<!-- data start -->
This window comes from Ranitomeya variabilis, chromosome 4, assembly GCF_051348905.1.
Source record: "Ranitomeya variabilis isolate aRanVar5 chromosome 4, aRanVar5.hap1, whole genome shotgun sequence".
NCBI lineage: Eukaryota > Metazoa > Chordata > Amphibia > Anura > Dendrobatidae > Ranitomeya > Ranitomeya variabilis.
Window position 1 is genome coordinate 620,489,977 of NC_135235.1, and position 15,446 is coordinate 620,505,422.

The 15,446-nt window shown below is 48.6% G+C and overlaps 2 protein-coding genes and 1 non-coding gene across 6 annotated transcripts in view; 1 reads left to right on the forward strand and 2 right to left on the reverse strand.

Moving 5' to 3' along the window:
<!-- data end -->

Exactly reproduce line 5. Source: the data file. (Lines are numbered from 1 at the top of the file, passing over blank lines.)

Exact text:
The 15,446-nt window shown below is 48.6% G+C and overlaps 2 protein-coding genes and 1 non-coding gene across 6 annotated transcripts in view; 1 reads left to right on the forward strand and 2 right to left on the reverse strand.